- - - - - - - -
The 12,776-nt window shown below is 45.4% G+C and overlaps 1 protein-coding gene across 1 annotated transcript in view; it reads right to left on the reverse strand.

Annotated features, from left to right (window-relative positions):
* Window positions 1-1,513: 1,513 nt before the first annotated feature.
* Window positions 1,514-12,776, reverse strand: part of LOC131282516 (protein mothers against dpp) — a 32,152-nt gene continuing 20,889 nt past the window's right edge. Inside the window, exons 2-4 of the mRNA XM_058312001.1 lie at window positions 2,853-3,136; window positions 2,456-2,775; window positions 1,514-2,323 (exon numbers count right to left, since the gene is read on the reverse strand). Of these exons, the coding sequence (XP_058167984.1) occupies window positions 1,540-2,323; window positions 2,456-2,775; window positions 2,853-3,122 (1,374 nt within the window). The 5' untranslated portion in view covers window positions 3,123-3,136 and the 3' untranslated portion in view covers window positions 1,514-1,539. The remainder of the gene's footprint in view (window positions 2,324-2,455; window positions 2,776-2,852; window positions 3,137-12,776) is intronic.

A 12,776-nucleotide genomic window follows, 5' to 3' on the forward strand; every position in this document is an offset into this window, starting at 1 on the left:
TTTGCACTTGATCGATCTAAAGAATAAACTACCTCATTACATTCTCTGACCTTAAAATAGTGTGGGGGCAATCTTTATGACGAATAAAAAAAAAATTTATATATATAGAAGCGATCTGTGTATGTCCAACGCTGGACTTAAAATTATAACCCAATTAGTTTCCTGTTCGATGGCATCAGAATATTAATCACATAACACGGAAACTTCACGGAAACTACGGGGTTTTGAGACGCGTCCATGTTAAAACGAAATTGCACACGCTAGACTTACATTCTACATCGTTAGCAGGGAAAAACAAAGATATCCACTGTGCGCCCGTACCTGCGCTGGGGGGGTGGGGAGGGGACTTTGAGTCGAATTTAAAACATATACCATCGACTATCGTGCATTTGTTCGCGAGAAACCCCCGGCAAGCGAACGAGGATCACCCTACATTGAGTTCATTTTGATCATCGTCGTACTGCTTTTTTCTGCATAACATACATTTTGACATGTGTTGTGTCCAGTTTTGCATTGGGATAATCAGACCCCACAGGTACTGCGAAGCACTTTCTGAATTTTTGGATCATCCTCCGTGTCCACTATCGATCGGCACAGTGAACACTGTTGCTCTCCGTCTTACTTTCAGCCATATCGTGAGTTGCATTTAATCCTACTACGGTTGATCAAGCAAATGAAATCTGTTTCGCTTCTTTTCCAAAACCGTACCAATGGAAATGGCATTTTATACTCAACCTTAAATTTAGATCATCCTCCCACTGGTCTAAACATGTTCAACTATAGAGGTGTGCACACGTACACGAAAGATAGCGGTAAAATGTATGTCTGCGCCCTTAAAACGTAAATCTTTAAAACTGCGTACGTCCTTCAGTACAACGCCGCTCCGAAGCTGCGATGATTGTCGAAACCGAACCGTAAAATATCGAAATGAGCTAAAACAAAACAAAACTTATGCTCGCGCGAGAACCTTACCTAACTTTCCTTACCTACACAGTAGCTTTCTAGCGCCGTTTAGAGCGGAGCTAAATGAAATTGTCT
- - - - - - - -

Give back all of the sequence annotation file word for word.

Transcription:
The 12,776-nt window shown below is 45.4% G+C and overlaps 1 protein-coding gene across 1 annotated transcript in view; it reads right to left on the reverse strand.

Annotated features, from left to right (window-relative positions):
* Window positions 1-1,513: 1,513 nt before the first annotated feature.
* Window positions 1,514-12,776, reverse strand: part of LOC131282516 (protein mothers against dpp) — a 32,152-nt gene continuing 20,889 nt past the window's right edge. Inside the window, exons 2-4 of the mRNA XM_058312001.1 lie at window positions 2,853-3,136; window positions 2,456-2,775; window positions 1,514-2,323 (exon numbers count right to left, since the gene is read on the reverse strand). Of these exons, the coding sequence (XP_058167984.1) occupies window positions 1,540-2,323; window positions 2,456-2,775; window positions 2,853-3,122 (1,374 nt within the window). The 5' untranslated portion in view covers window positions 3,123-3,136 and the 3' untranslated portion in view covers window positions 1,514-1,539. The remainder of the gene's footprint in view (window positions 2,324-2,455; window positions 2,776-2,852; window positions 3,137-12,776) is intronic.

A 12,776-nucleotide genomic window follows, 5' to 3' on the forward strand; every position in this document is an offset into this window, starting at 1 on the left:
TTTGCACTTGATCGATCTAAAGAATAAACTACCTCATTACATTCTCTGACCTTAAAATAGTGTGGGGGCAATCTTTATGACGAATAAAAAAAAAATTTATATATATAGAAGCGATCTGTGTATGTCCAACGCTGGACTTAAAATTATAACCCAATTAGTTTCCTGTTCGATGGCATCAGAATATTAATCACATAACACGGAAACTTCACGGAAACTACGGGGTTTTGAGACGCGTCCATGTTAAAACGAAATTGCACACGCTAGACTTACATTCTACATCGTTAGCAGGGAAAAACAAAGATATCCACTGTGCGCCCGTACCTGCGCTGGGGGGGTGGGGAGGGGACTTTGAGTCGAATTTAAAACATATACCATCGACTATCGTGCATTTGTTCGCGAGAAACCCCCGGCAAGCGAACGAGGATCACCCTACATTGAGTTCATTTTGATCATCGTCGTACTGCTTTTTTCTGCATAACATACATTTTGACATGTGTTGTGTCCAGTTTTGCATTGGGATAATCAGACCCCACAGGTACTGCGAAGCACTTTCTGAATTTTTGGATCATCCTCCGTGTCCACTATCGATCGGCACAGTGAACACTGTTGCTCTCCGTCTTACTTTCAGCCATATCGTGAGTTGCATTTAATCCTACTACGGTTGATCAAGCAAATGAAATCTGTTTCGCTTCTTTTCCAAAACCGTACCAATGGAAATGGCATTTTATACTCAACCTTAAATTTAGATCATCCTCCCACTGGTCTAAACATGTTCAACTATAGAGGTGTGCACACGTACACGAAAGATAGCGGTAAAATGTATGTCTGCGCCCTTAAAACGTAAATCTTTAAAACTGCGTACGTCCTTCAGTACAACGCCGCTCCGAAGCTGCGATGATTGTCGAAACCGAACCGTAAAATATCGAAATGAGCTAAAACAAAACAAAACTTATGCTCGCGCGAGAACCTTACCTAACTTTCCTTACCTACACAGTAGCTTTCTAGCGCCGTTTAGAGCGGAGCTAAATGAAATTGTCT